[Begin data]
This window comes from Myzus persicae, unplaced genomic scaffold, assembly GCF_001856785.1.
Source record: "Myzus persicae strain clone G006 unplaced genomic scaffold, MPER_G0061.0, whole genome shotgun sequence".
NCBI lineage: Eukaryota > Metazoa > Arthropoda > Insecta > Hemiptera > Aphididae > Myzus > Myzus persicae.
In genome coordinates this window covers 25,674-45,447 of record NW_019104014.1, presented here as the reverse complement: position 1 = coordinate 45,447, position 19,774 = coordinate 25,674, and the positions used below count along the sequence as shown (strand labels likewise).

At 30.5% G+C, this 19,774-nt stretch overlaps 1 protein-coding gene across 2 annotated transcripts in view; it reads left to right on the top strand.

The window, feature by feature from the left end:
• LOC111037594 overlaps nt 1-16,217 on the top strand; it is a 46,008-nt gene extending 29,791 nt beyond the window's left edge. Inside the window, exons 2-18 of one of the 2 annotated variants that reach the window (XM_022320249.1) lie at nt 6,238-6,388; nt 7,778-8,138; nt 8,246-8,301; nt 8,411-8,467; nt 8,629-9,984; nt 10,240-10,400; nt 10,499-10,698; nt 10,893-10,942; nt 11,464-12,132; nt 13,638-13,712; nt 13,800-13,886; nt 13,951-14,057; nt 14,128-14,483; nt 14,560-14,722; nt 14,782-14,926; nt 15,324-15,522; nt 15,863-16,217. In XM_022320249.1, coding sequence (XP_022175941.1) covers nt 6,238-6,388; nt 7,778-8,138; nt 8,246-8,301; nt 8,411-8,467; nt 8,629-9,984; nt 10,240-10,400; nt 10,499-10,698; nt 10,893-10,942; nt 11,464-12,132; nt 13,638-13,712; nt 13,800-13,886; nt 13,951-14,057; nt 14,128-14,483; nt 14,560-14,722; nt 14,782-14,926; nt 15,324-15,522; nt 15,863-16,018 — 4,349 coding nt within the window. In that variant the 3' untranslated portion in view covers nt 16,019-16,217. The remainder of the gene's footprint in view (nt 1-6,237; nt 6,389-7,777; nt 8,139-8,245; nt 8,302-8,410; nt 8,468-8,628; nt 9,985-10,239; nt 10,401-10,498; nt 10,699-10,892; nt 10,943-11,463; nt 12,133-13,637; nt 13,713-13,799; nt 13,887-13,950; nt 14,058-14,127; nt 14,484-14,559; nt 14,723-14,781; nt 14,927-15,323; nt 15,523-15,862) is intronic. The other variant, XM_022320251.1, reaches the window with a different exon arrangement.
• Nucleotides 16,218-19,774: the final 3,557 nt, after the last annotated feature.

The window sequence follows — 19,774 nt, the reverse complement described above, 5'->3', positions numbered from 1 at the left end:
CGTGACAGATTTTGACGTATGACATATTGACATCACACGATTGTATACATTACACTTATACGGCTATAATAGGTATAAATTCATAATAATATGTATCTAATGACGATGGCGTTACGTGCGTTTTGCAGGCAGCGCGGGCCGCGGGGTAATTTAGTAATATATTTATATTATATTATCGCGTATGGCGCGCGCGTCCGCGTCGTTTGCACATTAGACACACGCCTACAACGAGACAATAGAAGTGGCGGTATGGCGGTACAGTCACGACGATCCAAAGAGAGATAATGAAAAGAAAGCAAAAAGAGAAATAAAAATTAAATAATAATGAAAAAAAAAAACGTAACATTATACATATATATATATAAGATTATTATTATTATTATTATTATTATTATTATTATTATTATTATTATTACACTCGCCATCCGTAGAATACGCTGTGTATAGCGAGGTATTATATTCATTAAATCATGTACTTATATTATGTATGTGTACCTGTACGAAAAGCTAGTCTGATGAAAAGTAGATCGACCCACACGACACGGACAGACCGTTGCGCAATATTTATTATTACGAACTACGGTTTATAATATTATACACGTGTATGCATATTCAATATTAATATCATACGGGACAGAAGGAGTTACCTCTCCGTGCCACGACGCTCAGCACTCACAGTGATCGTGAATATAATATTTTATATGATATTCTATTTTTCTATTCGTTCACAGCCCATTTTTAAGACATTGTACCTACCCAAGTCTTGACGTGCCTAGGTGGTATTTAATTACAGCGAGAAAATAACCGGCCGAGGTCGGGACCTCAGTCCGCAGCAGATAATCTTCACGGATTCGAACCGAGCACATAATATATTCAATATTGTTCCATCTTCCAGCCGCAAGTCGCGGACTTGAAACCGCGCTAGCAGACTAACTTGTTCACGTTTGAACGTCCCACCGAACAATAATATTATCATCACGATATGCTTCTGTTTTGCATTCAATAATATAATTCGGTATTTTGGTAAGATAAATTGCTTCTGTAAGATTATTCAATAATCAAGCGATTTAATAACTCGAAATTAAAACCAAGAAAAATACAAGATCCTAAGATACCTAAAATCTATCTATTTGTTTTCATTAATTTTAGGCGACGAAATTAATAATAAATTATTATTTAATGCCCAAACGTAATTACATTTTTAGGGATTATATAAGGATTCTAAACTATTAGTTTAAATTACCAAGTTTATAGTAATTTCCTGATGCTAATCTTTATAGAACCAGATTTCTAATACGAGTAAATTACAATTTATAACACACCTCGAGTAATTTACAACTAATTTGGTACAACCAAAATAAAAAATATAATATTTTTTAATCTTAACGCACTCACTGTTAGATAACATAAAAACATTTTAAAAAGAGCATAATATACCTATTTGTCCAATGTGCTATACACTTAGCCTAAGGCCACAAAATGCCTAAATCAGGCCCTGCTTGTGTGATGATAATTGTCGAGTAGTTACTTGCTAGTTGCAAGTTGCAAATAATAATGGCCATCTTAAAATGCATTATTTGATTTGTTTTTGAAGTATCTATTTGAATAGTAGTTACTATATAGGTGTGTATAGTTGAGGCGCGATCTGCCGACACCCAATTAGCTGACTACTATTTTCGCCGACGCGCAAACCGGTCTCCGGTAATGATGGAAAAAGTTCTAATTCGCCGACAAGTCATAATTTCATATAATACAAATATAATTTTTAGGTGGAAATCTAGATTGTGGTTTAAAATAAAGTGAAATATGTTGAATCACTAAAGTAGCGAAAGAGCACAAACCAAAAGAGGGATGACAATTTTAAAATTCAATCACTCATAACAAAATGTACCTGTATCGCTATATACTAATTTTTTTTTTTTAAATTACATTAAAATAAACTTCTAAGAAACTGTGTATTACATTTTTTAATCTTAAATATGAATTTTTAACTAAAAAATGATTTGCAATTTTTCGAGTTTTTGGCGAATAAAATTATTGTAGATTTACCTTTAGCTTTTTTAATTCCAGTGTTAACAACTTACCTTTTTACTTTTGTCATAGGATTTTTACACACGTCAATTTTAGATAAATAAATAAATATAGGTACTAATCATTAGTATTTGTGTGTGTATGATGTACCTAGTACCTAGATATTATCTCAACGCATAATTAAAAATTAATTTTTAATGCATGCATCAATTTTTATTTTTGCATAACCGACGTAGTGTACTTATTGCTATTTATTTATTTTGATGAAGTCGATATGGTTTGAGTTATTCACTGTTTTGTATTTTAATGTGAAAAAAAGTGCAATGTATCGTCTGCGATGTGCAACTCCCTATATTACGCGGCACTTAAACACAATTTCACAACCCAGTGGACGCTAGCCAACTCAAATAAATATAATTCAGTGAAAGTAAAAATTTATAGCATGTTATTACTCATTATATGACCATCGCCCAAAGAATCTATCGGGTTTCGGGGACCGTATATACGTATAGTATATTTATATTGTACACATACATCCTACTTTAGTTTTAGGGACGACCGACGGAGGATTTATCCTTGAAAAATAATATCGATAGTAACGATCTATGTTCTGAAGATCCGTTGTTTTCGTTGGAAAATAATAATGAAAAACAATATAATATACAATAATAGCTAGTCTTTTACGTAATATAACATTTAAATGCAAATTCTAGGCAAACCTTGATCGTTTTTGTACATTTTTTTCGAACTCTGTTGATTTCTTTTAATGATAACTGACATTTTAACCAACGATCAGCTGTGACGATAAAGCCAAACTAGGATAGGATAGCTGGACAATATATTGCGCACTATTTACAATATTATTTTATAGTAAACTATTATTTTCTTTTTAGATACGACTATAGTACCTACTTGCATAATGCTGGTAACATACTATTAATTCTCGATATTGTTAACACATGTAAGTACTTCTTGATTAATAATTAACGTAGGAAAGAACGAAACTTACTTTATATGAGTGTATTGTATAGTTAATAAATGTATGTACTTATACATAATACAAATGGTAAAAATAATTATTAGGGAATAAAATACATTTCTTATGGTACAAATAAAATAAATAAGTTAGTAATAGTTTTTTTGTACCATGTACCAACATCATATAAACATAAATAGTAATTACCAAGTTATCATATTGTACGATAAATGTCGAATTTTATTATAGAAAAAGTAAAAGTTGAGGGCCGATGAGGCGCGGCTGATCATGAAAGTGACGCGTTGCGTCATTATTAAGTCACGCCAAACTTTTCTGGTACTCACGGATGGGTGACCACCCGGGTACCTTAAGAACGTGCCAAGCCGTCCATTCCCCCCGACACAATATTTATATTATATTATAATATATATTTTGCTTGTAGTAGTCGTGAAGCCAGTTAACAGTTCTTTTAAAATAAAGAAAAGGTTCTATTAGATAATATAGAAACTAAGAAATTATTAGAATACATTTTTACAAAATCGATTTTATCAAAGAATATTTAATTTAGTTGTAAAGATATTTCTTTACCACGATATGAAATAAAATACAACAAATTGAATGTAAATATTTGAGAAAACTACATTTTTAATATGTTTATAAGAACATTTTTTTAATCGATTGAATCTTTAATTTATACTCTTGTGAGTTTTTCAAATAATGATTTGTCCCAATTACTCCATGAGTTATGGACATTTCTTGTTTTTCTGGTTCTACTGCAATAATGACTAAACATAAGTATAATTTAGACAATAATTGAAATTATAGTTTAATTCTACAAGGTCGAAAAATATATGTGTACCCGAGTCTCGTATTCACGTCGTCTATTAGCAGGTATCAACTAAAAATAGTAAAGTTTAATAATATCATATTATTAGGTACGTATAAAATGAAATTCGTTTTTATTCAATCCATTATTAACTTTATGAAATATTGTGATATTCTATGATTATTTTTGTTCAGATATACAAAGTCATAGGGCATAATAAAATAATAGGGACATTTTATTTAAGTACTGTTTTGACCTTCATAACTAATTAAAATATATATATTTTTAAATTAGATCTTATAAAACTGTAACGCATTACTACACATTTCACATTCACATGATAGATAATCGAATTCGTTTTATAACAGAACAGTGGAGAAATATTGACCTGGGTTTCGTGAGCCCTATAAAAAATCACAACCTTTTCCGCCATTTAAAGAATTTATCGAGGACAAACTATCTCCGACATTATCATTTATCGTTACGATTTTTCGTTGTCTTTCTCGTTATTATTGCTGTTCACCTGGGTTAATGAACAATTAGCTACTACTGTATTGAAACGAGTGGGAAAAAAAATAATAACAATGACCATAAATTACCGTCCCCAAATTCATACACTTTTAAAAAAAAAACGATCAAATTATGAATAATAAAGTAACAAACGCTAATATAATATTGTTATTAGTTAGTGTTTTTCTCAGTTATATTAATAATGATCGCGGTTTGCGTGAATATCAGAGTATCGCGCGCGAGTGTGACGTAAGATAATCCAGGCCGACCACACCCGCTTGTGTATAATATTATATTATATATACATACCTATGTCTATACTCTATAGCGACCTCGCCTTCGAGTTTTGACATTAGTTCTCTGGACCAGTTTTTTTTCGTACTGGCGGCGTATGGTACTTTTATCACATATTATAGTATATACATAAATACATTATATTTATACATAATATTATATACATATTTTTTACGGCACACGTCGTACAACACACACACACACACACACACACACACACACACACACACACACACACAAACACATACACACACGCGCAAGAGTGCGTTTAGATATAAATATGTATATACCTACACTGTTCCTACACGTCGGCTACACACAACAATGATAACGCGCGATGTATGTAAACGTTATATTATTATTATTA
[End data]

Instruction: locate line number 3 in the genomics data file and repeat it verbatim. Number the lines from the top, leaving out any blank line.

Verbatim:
NCBI lineage: Eukaryota > Metazoa > Arthropoda > Insecta > Hemiptera > Aphididae > Myzus > Myzus persicae.